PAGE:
Here is the research we’ve found on cyberbullying in Austria, with the most recent first. Please email us if you have any articles to add with the details ordered in the same format as the others.


Author(s): Gradinger, P., Yanagida, T., Strohmeier, D., & Spiel, C.

Year: 2015

Title: Prevention of cyberbullying and cyber victimization: Evaluation of the ViSC Social Competence Program.

Journal: Journal of School Violence

URL: http://www.tandfonline.com/doi/abs/10.1080/15388220.2014.963231

Abstract: It is well-documented that cyberbullying and victimization co-occur with traditional forms indicating that they share similar mechanisms. Therefore, it was hypothesized that the general antibullying program ViSC might also be effective in tackling these new forms of bullying. A longitudinal randomized control group design has been applied to examine the program effectiveness in 18 schools. In total, 2,042 students in Grades 5 to 7 (47.3% girls) aged 11.7 (SD = 0.9) attending 105 classes participated in the study. Utilizing a multiple group bivariate latent change score model controlling for traditional aggression, traditional victimization, and age, results demonstrate program effectiveness for cyberbullying (latent d = 0.39) and cyber victimization (latent d = 0.29) indicating that these behaviors reflect a systemic (school) problem.

Citation: Gradinger, P., Yanagida, T., Strohmeier, D., & Spiel, C. (2015). Prevention of cyberbullying and cyber victimization: Evaluation of the ViSC Social Competence Program. Journal of School Violence, 14(1), 87-110.


Author(s): Gradinger, P., Strohmeier, D., & Spiel, C.

Year: 2009

Title: Traditional bullying and cyberbullying: Identification of risk groups for adjustment problems.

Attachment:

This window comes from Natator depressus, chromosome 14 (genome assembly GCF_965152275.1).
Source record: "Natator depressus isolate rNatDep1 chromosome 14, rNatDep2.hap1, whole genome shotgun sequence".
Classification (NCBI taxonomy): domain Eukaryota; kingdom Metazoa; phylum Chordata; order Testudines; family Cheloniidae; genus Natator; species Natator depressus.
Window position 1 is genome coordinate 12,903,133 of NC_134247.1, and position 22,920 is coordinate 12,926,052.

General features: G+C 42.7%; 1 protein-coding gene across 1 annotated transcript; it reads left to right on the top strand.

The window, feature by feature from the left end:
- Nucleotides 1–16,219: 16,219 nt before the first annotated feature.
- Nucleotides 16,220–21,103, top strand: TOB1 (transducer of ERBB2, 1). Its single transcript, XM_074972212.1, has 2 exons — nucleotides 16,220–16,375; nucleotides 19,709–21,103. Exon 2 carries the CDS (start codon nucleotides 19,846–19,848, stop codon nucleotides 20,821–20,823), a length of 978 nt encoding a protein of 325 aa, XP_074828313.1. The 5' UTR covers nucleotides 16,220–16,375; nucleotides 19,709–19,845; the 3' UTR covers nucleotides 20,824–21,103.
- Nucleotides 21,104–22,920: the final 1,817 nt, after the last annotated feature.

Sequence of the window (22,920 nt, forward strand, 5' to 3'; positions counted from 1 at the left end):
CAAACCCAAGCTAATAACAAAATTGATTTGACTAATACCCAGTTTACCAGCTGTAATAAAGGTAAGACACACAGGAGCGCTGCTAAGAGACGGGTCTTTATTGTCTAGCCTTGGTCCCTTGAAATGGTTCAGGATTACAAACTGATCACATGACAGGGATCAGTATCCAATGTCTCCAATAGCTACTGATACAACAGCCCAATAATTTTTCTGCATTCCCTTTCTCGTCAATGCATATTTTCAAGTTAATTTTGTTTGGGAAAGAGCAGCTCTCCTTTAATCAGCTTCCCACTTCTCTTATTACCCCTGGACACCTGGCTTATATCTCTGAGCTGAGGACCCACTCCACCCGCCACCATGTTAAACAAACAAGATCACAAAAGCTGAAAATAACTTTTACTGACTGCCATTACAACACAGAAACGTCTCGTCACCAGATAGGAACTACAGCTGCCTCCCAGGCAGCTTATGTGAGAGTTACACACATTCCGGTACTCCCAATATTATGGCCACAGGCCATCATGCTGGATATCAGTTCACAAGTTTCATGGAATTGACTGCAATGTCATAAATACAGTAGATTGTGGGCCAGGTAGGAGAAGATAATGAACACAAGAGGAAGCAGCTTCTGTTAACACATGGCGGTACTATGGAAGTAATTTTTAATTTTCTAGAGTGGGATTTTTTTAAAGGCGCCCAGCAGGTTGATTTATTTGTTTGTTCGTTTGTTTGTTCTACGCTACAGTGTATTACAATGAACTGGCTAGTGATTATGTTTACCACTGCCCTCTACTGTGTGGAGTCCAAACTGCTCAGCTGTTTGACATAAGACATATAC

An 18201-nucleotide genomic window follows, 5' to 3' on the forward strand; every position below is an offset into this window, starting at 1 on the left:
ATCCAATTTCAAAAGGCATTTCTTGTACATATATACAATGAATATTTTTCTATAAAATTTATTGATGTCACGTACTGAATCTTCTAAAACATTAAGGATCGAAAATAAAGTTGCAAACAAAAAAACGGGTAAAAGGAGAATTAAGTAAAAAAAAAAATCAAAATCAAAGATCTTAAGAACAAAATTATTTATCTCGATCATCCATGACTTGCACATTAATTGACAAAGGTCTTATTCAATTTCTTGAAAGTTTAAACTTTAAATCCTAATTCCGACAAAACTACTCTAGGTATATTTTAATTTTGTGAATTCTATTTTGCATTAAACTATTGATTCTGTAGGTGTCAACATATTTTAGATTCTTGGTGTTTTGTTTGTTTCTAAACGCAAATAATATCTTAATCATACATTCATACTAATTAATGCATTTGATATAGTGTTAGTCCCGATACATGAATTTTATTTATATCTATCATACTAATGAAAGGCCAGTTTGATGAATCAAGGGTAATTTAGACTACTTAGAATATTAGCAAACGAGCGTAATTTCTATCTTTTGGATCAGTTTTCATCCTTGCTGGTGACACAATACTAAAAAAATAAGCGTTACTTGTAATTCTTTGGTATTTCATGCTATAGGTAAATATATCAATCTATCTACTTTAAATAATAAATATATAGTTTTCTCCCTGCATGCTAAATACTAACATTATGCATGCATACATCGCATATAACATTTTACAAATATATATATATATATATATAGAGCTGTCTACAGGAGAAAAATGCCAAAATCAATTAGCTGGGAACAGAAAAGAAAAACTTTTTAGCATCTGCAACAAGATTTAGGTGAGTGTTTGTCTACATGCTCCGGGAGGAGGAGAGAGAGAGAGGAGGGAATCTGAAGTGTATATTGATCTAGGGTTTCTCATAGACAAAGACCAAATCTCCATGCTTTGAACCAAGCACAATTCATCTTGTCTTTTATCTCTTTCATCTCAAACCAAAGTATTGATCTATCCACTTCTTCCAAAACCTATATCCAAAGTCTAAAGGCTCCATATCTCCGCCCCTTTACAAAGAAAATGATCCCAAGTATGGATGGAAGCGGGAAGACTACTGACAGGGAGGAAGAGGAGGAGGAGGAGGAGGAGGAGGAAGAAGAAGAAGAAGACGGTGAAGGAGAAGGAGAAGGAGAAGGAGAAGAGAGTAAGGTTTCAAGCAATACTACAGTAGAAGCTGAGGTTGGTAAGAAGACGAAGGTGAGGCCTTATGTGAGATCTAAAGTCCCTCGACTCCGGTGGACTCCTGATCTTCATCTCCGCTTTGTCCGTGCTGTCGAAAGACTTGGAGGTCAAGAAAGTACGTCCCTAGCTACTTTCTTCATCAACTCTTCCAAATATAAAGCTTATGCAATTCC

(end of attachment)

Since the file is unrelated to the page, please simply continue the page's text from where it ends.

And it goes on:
Journal: Zeitschrift für Psychologie/Journal of Psychology

URL: http://econtent.hogrefe.com/doi/abs/10.1027/0044-3409.217.4.205

Abstract: We investigated the co-occurrence of traditional bullying, cyberbullying, traditional victimization, and cybervictimization, and analyzed whether students belonging to particular groups of bullies (e.g., traditional, cyber, or both), victims (e.g., traditional, cyber, or both), and bully-victims differed regarding adjustment. Seven hundred sixty-one adolescents (49% boys) aged 14–19 years (M = 15.6 years) were surveyed. More students than expected by chance were totally uninvolved, more students were traditional bully-victims, and more students were combined bully-victims (traditional and cyber). The highest risks for poor adjustment (high scores in reactive and instrumental aggression, depressive, and somatic symptoms) were observed in students who were identified as combined bully-victims (traditional and cyber). In addition gender differences were examined.

Citation: Gradinger, P., Strohmeier, D., & Spiel, C. (2009). Traditional bullying and cyberbullying: Identification of risk groups for adjustment problems. Zeitschrift für Psychologie/Journal of Psychology, 217(4), 205-213.